Matthew Stubbs released Medford & Main on Blue Bella Records last month, and that makes this his second solo CD and his first on his second label. It is not clear why Stubbs has moved from Vizztone to Blue Bella, but his sophomore effort is a lot more exciting than his debut, so it is a loss for Vizztone.
The songs are better crafted this time around, and Stubbs uses dynamics a lot more on this effort. He comes across more confident and seasoned than on his 2008 release, Soul Bender. He has more power and control on this CD. You hear this immediately in the first song, and it carries through the entire work.
The title track opens up with a loose feeling vibe with breezy saxophone and Stubbs’ nimble guitar picking lead. The composition feels like a Sunday afternoon drive. In a groovin’ old time, almost-Stax sound, Stubbs switches gracefully here between strong chords to sweeter melodies and rhythms. A lot is going on in this opener and yet Stubbs’ guitar remains the aggressive driving focal point. It certainly doesn’t hurt to have a well-rounded drummer like Chris Rivelli backing you with the right amount of backbeat.
“Pistol Whip” is a more action packed song. It earns its title with Stubbs action packed guitar. Riffs come at you like quick punches from a great fighter. Notes and chords hang tough over a hard smacking rhythm section. This song almost sounds like movie theme music for a fight scene, only it’s more sophisticated.
“Uncle Sonny” finds Stubbs paying out a lot of amicable rhythm guitar. The vibe on this one conjures up images of family reunions. Funky guitar riffs and funky bass lines give this song a foot moving anchor. Stubbs knows his Stax catalogue well. Its influence here is strong. . Stubbs rides his knowledge and skill like a motor cross champ, twists and turns in the road, obstacles, are just more opportunities for adventure and fun.
“Sleepy Eyes” illustrated Stubbs’ development as a composer. It has a slow dance song groove with Gordon Beadle’s sweeping sax melody creating a lush feeling of easeful movement. Beadle and the horn section gently pull the listener into a swaying lush melody. Stubbs is smart enough to stay out of the way of these really cool horns and simply join the rhythm section at setting the pace.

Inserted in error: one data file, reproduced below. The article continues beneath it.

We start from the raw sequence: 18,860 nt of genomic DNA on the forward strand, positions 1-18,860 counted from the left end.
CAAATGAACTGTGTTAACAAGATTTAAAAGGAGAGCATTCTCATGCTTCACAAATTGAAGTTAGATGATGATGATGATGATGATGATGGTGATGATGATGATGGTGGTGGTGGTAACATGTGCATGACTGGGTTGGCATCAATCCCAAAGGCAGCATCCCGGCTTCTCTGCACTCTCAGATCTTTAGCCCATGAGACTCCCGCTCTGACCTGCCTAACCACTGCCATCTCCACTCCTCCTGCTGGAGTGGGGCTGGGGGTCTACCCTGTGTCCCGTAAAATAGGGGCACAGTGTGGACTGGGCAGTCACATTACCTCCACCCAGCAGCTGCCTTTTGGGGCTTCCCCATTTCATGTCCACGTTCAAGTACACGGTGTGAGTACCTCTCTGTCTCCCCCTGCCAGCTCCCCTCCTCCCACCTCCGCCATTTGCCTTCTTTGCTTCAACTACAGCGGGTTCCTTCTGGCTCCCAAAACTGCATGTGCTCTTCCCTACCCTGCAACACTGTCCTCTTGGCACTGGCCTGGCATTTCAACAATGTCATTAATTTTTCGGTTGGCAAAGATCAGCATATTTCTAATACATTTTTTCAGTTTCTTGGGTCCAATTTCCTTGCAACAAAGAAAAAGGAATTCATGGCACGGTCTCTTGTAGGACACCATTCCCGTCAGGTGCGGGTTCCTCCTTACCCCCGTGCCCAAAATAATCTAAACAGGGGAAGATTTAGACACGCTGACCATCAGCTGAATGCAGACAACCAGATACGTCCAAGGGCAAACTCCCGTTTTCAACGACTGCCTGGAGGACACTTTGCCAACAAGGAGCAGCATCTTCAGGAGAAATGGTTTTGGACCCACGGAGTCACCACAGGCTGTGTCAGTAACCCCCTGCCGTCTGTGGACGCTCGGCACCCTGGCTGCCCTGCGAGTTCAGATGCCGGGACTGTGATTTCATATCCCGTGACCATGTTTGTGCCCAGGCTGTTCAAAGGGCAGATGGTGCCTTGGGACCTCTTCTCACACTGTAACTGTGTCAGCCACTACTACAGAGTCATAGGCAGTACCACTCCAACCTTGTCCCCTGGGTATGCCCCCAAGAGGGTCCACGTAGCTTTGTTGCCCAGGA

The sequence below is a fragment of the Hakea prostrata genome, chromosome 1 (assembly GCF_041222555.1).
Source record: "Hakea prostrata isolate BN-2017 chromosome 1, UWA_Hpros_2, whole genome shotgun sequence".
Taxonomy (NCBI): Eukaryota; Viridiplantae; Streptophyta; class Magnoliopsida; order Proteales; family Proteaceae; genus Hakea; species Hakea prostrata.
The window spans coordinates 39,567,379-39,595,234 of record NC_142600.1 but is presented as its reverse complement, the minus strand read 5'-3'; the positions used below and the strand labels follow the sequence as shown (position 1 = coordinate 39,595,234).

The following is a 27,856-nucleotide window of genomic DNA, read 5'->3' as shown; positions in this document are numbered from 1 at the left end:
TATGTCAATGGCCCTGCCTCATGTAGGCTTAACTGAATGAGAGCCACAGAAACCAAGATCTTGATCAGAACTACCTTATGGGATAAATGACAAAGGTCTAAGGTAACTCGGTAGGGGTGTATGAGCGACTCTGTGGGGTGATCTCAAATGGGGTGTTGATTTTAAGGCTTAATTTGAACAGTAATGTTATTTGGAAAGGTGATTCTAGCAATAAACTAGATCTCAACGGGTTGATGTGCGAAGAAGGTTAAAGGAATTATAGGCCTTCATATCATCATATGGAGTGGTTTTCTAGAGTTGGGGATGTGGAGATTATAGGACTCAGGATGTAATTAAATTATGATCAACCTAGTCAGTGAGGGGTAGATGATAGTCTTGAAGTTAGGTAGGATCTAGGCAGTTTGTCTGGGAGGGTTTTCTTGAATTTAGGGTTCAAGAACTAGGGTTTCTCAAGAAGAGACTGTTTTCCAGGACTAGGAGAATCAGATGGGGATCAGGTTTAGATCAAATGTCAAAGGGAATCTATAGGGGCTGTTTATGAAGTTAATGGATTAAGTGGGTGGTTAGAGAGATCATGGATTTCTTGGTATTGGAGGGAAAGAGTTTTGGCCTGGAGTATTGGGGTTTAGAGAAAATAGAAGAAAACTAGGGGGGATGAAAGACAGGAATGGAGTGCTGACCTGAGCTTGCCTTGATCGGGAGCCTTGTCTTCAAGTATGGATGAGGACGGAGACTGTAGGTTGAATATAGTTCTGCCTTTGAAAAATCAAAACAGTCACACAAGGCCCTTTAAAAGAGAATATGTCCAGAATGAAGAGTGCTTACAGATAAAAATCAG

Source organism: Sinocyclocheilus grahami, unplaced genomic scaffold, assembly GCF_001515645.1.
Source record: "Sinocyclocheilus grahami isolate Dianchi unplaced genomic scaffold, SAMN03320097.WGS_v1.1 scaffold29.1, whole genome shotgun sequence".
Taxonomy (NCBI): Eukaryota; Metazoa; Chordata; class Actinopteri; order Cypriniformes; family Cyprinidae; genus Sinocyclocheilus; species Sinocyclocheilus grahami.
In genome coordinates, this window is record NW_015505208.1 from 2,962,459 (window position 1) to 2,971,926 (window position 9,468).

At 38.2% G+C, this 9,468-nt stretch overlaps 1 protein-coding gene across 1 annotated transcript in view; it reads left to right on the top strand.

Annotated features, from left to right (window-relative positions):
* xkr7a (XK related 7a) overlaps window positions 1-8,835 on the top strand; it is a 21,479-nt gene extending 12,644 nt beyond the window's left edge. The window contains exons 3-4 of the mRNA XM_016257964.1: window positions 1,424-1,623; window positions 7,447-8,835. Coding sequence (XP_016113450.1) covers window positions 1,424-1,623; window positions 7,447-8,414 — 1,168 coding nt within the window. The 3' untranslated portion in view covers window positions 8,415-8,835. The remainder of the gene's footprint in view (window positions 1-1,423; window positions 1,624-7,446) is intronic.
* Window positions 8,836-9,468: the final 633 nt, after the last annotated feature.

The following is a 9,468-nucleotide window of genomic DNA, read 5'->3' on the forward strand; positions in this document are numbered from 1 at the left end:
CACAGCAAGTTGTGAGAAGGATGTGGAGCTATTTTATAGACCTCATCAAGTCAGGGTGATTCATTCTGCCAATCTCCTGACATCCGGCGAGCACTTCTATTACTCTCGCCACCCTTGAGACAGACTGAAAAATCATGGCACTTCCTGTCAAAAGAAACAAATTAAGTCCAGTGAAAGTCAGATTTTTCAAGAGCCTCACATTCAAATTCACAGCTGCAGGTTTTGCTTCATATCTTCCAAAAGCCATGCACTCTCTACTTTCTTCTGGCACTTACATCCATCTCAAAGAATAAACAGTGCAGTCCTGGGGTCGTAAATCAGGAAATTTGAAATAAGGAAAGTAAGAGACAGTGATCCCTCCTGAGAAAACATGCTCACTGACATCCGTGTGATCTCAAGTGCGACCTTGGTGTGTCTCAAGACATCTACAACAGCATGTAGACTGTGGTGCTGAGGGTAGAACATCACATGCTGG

“Double N” is surf music while having a pure rock and roll feel from the late 1950s to early 1960s. Stubbs’ high flying guitar phrase makes me think of the kids at the major beaches gathering up their surfboards and heading out to catch some waves. For a brief moment we gain a glimpse into Stubbs’ song structure. He guides his guitar phrase through a maze of grooves. A brief bass solo from Marc Hickox highlights how this band works structurally with the youthful guitarist.
The Stubbs’ tune “Tube Top Sensation” has swells (no pun intended) of guitar and horns between the old time beat that reminds of old Chicago blues. Stubbs focuses consistently and intently on the rhythmic phrase with a concentration of a guy who cannot take his eyes off a young woman in her summer clothes. “Yikes Ike,” is, as the Ike in the title implies, an ode to the music of the 1950s style of guitar, images of Chuck Berry and Bill Haley And The Comets coming to mind. “Mangos” is an ode to tropical melodies and provides a nice break in the frenetic action before “Rug Burn” swings and jumps into some rock and blues action in which Stubbs whips out some quick pristine leads. Sax Gordon blows up a storm on his tenor sax, making it easy to picture a wild house party, or two wild people playing house.
The other players who help young Stubbs make this work are bassist Wolf Ginandes, trumpeter Scott Aruda, and bari sax man Tino Baker.
Stubbs is definitely growing as an artist. At only 27 he is also fast making a name for himself in national circles. This Medford & Main CD is another step in the right direction towards a great career.